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Chris Cooper (1951)

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  Summary  

Christopher W. "Chris" Cooper is an American film actor. He became well known in the late 1990s. He has appeared in supporting performances in several major Hollywood films, including The Bourne Identity, American Beauty, Capote, The Town, The Kingdom, Syriana, October Sky, Seabiscuit, and Adaptation, for which he won both the Academy Award and Golden Globe Award for Best Supporting Actor.

  Biography  

 early life
Cooper was born in Kansas City, Missouri, the son of Mary Ann, a homemaker, and Charles Cooper, who served as a doctor in the United States Air Force and operated a cattle ranch. He has an older brother, Chuck, and grew up as a self-described "blue-collar cowpoke" in Houston, Texas, and Kansas City. During his time in Kansas City, Cooper performed with The Barn Players, a local community theater that has operated since 1955. He went on to serve in the United States Coast Guard Reserve. He attended Stephens College, where he studied ballet, and then the University of Missouri, where he double-majored in the school of Agriculture and the school of Drama. After graduation, Cooper moved to New York City to pursue an acting career.

 career
Cooper's early performances include Matewan, the 1987 picture by John Sayles; the 1989 miniseries Lonesome Dove; and the 1990 picture Thousand Pieces of Gold, which is based on the novel of the same title, and Bed of Lies opposite Susan Dey.

Some of his more notable later performances include: Money Train, as a psychotic pyromaniac who terrifies toll booth operators; Lone Star, in a rare leading role as a Texas sheriff charged with solving a decades-old case; as Deputy Dwayne Looney in director Joel Schumacher's 1996 film A Time to Kill ; and as a homophobic Marine Corps colonel in American Beauty, a role that garnered him a Screen Actors Guild Award nomination for Best Supporting Actor. To get into character, Cooper said he "depended on a friend who’d fought in Vietnam. I asked him to go deep. What would this man have done? What would be on his walls? On his desk?"

In 2000, Cooper played Colonel Harry Burwell (inspired by "Lighthorse Harry" Lee) in The Patriot. He was nominated for another Screen Actors Guild Award, a BAFTA Award, and won an Academy Award for Best Supporting Actor and a Golden Globe Award in 2003 for playing the role of John Laroche in Adaptation. In 2002, Cooper also appeared in The Bourne Identity as a ruthless CIA special ops director, a role he reprised in The Bourne Supremacy. He received another Screen Actors Guild Award nomination for his supporting role as racehorse trainer Tom Smith in Seabiscuit.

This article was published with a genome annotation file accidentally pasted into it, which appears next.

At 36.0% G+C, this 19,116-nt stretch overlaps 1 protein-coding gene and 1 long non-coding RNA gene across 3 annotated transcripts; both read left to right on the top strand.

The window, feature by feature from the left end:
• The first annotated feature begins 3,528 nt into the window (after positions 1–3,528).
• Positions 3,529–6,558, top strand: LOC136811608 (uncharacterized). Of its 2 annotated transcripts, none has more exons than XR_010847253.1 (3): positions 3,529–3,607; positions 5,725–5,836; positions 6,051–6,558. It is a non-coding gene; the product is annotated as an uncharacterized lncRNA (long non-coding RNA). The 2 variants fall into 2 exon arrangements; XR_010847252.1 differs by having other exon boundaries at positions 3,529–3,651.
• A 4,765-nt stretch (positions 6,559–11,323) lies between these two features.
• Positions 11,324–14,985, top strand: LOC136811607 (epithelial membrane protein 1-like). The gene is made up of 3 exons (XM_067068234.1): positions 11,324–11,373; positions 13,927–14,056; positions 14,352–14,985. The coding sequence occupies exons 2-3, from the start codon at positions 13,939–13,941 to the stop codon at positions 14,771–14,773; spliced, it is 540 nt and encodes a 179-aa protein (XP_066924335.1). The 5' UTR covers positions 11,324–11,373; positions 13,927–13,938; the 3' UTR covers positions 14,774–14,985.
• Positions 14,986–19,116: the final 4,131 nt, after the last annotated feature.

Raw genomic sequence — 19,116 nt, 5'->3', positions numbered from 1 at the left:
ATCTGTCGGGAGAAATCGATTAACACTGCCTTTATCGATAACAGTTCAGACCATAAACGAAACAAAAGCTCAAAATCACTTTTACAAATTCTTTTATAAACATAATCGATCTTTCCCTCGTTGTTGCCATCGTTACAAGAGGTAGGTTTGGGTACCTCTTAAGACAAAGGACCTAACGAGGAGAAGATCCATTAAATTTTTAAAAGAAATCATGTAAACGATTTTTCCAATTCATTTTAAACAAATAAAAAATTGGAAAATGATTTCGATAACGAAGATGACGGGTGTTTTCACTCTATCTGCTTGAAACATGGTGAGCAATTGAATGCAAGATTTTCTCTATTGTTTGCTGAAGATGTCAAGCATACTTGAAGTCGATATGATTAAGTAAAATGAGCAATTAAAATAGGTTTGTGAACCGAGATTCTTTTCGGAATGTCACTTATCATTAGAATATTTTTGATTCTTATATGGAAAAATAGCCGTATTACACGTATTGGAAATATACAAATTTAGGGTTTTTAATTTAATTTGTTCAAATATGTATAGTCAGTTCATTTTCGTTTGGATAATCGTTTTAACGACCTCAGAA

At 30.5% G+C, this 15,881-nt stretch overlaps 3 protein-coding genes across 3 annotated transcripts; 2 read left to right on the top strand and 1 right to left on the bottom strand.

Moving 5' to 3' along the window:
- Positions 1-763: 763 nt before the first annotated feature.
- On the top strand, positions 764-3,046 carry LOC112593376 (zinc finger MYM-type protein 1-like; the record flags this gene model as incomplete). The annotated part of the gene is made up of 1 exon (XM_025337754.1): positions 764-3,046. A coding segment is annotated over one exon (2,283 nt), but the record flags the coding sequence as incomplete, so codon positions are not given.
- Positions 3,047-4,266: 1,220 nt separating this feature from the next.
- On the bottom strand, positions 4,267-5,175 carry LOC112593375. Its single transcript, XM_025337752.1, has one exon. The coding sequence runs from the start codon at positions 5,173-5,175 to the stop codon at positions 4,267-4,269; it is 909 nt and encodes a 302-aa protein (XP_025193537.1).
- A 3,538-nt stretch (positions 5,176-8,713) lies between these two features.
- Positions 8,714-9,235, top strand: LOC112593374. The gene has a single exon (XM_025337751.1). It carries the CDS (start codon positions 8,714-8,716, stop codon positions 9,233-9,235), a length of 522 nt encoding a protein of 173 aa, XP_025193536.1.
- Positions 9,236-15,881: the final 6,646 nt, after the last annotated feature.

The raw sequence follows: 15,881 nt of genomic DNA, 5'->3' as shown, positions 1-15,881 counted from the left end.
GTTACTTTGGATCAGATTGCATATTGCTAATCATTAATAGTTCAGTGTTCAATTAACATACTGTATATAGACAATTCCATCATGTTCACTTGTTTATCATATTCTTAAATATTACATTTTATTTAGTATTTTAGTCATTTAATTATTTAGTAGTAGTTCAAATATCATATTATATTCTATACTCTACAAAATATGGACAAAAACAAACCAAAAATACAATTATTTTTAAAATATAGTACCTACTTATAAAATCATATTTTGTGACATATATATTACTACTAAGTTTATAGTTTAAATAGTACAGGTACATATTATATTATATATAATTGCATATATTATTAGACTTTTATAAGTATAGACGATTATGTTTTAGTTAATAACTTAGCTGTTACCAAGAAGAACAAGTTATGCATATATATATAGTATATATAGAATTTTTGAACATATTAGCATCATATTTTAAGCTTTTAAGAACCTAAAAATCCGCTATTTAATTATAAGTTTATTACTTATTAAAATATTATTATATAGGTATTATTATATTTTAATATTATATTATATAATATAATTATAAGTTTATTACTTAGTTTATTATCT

Cooper has played his share of low-key heroic and non-heroic types. In 2005, for example, he starred in Silver City, playing an inept Republican gubernatorial candidate, a character noted for similarities to U.S. President George W. Bush.

Cooper was generally busy in 2005, appearing in three acclaimed films: Jarhead ;
Capote; and Syriana.

He also acted in the thriller Breach, playing real-life FBI agent and traitor Robert Hanssen. Cooper commented that Breach was "the first studio film where they've considered me the lead ". In 2007, he appeared as a government agent in dangerous territory in the action thriller The Kingdom and most recently voiced the character Douglas in the film adaptation of Maurice Sendak's book, Where the Wild Things Are .

At the 2010 Sundance film festival, Cooper appeared alongside Ben Affleck in the drama, The Company Men, in which early reviews praised Cooper's performance as "pitch-perfect".

 personal life
Cooper resides in Kingston, Massachusetts, with his wife, Marianne Leone Cooper, whom he married in 1983. In 1987, their son Jesse Lanier Cooper was born. Three months premature, Jesse developed a cerebral hemorrhage and cerebral palsy. After searching for the best schools for children with special needs, Cooper and Leone moved to Kingston, where they became strong advocates for exceptional children. Jesse was eventually mainstreamed into Silver Lake Regional High School, where he became an honor student. On January 3, 2005, Jesse Cooper died from SUDEP. A memorial fund was set up in his name, the Jesse Cooper Foundation.

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Whole or part of the information contained in this card come from the Wikipedia article "Chris Cooper", licensed under CC-BY-SA full list of contributors here.